You cannot achieve opex reduction with hardware, period.  You can get it with software automation that is pulled through by hardware, or by software automation on its own.  I think the biggest factor in the delay of realization of “virtualization” opex benefits is the fact that we don’t really have a handle on the software-automation side, in part because SDN and NFV are driven by the CTO group and operations (OSS/BSS) is the CIO.  It’s not that operators aren’t seeing the benefits realized as much as they’re not even seeing a path to securing them.  We are only now starting to see operators themselves try to put SDN and NFV into a complete operations context.

We do have, with some initiatives like the Orange NaaS story, indications that operators are elevating their vision of services to the point where the vision disconnects from infrastructure transformation.  Because NaaS tends to be based on overlay technology (as I discussed in an earlier blog this week) it disconnects service processes from infrastructure technology—either the current state or its evolution.  This could mean that NaaS would drive consideration of operations automation separate from infrastructure transformation, bringing us closer to first facing the issue and second addressing it independently of SDN and NFV.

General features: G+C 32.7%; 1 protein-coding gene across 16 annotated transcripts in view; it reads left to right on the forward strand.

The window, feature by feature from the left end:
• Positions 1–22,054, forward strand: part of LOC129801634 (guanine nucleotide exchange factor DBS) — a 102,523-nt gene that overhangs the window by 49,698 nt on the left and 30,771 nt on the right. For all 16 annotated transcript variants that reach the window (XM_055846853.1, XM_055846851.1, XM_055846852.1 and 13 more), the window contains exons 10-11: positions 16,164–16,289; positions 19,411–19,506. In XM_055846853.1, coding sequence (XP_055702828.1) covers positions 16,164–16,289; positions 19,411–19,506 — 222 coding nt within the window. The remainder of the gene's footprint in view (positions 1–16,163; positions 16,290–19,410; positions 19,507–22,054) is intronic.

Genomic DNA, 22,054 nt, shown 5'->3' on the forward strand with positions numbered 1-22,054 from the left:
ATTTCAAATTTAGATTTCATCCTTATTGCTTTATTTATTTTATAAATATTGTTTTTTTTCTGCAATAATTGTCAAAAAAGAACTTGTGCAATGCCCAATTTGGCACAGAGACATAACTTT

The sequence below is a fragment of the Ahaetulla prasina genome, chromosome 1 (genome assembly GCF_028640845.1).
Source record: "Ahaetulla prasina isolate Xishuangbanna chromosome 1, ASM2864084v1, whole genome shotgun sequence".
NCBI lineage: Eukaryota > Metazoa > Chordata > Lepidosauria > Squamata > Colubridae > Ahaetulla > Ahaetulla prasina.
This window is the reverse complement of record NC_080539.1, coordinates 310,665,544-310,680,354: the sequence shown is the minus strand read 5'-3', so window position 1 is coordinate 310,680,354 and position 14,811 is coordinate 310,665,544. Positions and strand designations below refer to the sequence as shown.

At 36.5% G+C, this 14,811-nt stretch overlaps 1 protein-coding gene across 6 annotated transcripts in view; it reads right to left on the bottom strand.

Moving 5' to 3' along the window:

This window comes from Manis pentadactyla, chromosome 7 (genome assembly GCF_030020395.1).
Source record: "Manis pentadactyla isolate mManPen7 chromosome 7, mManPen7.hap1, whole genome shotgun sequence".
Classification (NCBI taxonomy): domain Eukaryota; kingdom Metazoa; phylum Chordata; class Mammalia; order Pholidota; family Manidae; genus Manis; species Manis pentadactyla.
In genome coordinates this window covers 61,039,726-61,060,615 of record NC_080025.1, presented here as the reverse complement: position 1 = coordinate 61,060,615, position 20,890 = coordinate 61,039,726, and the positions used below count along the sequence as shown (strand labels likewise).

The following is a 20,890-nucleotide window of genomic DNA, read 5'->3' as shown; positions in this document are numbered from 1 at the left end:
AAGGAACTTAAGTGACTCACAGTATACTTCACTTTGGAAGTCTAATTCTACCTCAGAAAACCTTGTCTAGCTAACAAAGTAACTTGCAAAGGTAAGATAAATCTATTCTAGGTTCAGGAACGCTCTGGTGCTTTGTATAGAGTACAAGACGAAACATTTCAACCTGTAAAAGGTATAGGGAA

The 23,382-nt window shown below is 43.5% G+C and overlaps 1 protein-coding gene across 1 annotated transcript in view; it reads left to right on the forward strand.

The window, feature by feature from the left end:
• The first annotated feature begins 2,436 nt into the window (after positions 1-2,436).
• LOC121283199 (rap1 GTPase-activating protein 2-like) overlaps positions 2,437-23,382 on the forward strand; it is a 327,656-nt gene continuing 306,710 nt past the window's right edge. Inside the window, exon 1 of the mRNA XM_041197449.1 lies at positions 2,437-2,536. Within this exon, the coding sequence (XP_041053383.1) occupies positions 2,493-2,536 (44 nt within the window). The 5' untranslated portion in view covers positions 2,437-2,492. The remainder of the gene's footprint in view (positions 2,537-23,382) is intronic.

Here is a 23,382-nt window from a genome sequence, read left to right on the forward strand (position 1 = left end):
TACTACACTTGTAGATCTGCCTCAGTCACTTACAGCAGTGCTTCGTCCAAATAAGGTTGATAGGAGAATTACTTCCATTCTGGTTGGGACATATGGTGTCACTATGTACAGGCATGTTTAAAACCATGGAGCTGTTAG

NaaS disconnects service control from real infrastructure by introducing an intermediate layer, the overlay network.  That lets service operations automation operate on something other than real devices, which preserves the current infrastructure until something comes along that really justifies changes there.  When it does, the NaaS model insulates operators and customers from the technology transition/evolution.  But it still doesn’t create operations efficiency.  For that you need to virtualize and software-automate operations itself.

In a software-centric vision of operations, you’d have a data structure made up of “objects” that represent services, features, sub-features, implementation options, infrastructure, etc.  This structure would consist of a series of “intent models” that like all good abstractions hide the details below from the use above.  Operations, management, lifecycle processes, and anything else that’s service-related would be defined for each of the elements of the structure in a state/event table.  This kind of model is composable, and it’s compatible with emerging cloud trends as well as with SDN evolution.  NFV hasn’t spoken on the issue yet.